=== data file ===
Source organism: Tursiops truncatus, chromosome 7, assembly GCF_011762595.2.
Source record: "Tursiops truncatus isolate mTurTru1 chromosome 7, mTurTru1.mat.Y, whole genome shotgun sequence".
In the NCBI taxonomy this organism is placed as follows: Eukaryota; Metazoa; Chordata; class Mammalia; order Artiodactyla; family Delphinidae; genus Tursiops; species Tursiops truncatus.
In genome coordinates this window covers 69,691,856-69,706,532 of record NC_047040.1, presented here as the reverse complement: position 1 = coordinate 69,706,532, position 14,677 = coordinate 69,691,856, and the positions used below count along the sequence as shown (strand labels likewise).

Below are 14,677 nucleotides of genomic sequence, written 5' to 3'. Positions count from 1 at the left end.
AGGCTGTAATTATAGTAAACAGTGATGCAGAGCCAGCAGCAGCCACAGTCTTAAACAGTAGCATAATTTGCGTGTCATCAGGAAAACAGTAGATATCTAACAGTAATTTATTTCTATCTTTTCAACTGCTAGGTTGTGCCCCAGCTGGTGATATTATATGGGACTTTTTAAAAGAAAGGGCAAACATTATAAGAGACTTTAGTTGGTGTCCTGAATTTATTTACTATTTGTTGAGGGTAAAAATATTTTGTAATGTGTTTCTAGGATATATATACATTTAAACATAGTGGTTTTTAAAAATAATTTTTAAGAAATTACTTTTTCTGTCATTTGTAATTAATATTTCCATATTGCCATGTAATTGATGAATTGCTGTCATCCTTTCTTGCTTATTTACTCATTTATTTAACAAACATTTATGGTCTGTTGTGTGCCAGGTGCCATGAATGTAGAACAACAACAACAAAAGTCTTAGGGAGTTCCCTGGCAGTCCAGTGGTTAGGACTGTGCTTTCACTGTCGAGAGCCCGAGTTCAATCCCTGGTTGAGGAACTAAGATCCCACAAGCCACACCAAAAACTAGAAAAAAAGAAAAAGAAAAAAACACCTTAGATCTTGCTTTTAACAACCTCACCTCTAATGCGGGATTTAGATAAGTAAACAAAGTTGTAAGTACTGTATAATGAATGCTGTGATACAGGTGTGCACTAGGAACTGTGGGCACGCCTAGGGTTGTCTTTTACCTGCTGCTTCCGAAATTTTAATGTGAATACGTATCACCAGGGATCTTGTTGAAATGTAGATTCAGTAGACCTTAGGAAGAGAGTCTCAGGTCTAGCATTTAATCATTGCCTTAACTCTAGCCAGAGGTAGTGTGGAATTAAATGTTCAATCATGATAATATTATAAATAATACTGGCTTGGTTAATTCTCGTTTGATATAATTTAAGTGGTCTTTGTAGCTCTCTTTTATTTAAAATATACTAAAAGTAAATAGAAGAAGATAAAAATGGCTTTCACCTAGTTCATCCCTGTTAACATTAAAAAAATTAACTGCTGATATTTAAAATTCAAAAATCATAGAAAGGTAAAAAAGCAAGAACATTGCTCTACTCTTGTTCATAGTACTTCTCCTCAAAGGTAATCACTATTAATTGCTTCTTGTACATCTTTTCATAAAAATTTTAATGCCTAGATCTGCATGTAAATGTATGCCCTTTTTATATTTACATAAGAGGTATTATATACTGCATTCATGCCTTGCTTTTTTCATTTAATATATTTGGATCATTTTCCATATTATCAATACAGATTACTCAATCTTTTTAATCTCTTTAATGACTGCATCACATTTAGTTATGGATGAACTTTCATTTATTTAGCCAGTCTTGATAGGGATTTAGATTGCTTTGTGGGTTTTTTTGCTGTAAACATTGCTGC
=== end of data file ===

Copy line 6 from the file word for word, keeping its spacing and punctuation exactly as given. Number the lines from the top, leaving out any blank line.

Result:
AGGCTGTAATTATAGTAAACAGTGATGCAGAGCCAGCAGCAGCCACAGTCTTAAACAGTAGCATAATTTGCGTGTCATCAGGAAAACAGTAGATATCTAACAGTAATTTATTTCTATCTTTTCAACTGCTAGGTTGTGCCCCAGCTGGTGATATTATATGGGACTTTTTAAAAGAAAGGGCAAACATTATAAGAGACTTTAGTTGGTGTCCTGAATTTATTTACTATTTGTTGAGGGTAAAAATATTTTGTAATGTGTTTCTAGGATATATATACATTTAAACATAGTGGTTTTTAAAAATAATTTTTAAGAAATTACTTTTTCTGTCATTTGTAATTAATATTTCCATATTGCCATGTAATTGATGAATTGCTGTCATCCTTTCTTGCTTATTTACTCATTTATTTAACAAACATTTATGGTCTGTTGTGTGCCAGGTGCCATGAATGTAGAACAACAACAACAAAAGTCTTAGGGAGTTCCCTGGCAGTCCAGTGGTTAGGACTGTGCTTTCACTGTCGAGAGCCCGAGTTCAATCCCTGGTTGAGGAACTAAGATCCCACAAGCCACACCAAAAACTAGAAAAAAAGAAAAAGAAAAAAACACCTTAGATCTTGCTTTTAACAACCTCACCTCTAATGCGGGATTTAGATAAGTAAACAAAGTTGTAAGTACTGTATAATGAATGCTGTGATACAGGTGTGCACTAGGAACTGTGGGCACGCCTAGGGTTGTCTTTTACCTGCTGCTTCCGAAATTTTAATGTGAATACGTATCACCAGGGATCTTGTTGAAATGTAGATTCAGTAGACCTTAGGAAGAGAGTCTCAGGTCTAGCATTTAATCATTGCCTTAACTCTAGCCAGAGGTAGTGTGGAATTAAATGTTCAATCATGATAATATTATAAATAATACTGGCTTGGTTAATTCTCGTTTGATATAATTTAAGTGGTCTTTGTAGCTCTCTTTTATTTAAAATATACTAAAAGTAAATAGAAGAAGATAAAAATGGCTTTCACCTAGTTCATCCCTGTTAACATTAAAAAAATTAACTGCTGATATTTAAAATTCAAAAATCATAGAAAGGTAAAAAAGCAAGAACATTGCTCTACTCTTGTTCATAGTACTTCTCCTCAAAGGTAATCACTATTAATTGCTTCTTGTACATCTTTTCATAAAAATTTTAATGCCTAGATCTGCATGTAAATGTATGCCCTTTTTATATTTACATAAGAGGTATTATATACTGCATTCATGCCTTGCTTTTTTCATTTAATATATTTGGATCATTTTCCATATTATCAATACAGATTACTCAATCTTTTTAATCTCTTTAATGACTGCATCACATTTAGTTATGGATGAACTTTCATTTATTTAGCCAGTCTTGATAGGGATTTAGATTGCTTTGTGGGTTTTTTTGCTGTAAACATTGCTGC